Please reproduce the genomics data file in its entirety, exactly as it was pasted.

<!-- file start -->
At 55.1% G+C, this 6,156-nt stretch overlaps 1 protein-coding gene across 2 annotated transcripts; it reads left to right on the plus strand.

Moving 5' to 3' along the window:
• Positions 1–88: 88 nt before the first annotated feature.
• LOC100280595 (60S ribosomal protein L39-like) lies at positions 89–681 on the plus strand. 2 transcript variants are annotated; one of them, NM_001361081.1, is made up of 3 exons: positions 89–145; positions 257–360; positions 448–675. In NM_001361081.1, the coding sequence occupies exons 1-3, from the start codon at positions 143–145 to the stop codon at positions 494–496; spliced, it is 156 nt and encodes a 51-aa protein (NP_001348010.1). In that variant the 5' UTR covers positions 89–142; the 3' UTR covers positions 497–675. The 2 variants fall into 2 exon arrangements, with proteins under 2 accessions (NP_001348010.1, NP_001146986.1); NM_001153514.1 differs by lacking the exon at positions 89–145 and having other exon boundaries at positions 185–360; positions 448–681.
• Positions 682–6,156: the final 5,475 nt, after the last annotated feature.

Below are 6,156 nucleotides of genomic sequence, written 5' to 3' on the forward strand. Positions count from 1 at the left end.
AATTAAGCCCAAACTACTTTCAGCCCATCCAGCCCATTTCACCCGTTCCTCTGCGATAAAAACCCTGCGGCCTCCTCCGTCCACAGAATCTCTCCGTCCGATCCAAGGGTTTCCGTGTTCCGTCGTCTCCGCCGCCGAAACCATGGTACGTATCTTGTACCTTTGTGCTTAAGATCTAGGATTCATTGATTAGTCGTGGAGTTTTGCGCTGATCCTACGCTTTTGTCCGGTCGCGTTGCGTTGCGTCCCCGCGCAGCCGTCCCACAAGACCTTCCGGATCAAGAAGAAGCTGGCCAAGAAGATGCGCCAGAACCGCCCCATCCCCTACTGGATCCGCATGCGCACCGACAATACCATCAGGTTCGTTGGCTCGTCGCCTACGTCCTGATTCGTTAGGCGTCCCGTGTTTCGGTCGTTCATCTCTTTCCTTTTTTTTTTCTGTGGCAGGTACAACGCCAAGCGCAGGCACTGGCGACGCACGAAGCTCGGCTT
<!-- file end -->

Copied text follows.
At 55.1% G+C, this 6,156-nt stretch overlaps 1 protein-coding gene across 2 annotated transcripts; it reads left to right on the plus strand.

Moving 5' to 3' along the window:
• Positions 1–88: 88 nt before the first annotated feature.
• LOC100280595 (60S ribosomal protein L39-like) lies at positions 89–681 on the plus strand. 2 transcript variants are annotated; one of them, NM_001361081.1, is made up of 3 exons: positions 89–145; positions 257–360; positions 448–675. In NM_001361081.1, the coding sequence occupies exons 1-3, from the start codon at positions 143–145 to the stop codon at positions 494–496; spliced, it is 156 nt and encodes a 51-aa protein (NP_001348010.1). In that variant the 5' UTR covers positions 89–142; the 3' UTR covers positions 497–675. The 2 variants fall into 2 exon arrangements, with proteins under 2 accessions (NP_001348010.1, NP_001146986.1); NM_001153514.1 differs by lacking the exon at positions 89–145 and having other exon boundaries at positions 185–360; positions 448–681.
• Positions 682–6,156: the final 5,475 nt, after the last annotated feature.

Below are 6,156 nucleotides of genomic sequence, written 5' to 3' on the forward strand. Positions count from 1 at the left end.
AATTAAGCCCAAACTACTTTCAGCCCATCCAGCCCATTTCACCCGTTCCTCTGCGATAAAAACCCTGCGGCCTCCTCCGTCCACAGAATCTCTCCGTCCGATCCAAGGGTTTCCGTGTTCCGTCGTCTCCGCCGCCGAAACCATGGTACGTATCTTGTACCTTTGTGCTTAAGATCTAGGATTCATTGATTAGTCGTGGAGTTTTGCGCTGATCCTACGCTTTTGTCCGGTCGCGTTGCGTTGCGTCCCCGCGCAGCCGTCCCACAAGACCTTCCGGATCAAGAAGAAGCTGGCCAAGAAGATGCGCCAGAACCGCCCCATCCCCTACTGGATCCGCATGCGCACCGACAATACCATCAGGTTCGTTGGCTCGTCGCCTACGTCCTGATTCGTTAGGCGTCCCGTGTTTCGGTCGTTCATCTCTTTCCTTTTTTTTTTCTGTGGCAGGTACAACGCCAAGCGCAGGCACTGGCGACGCACGAAGCTCGGCTT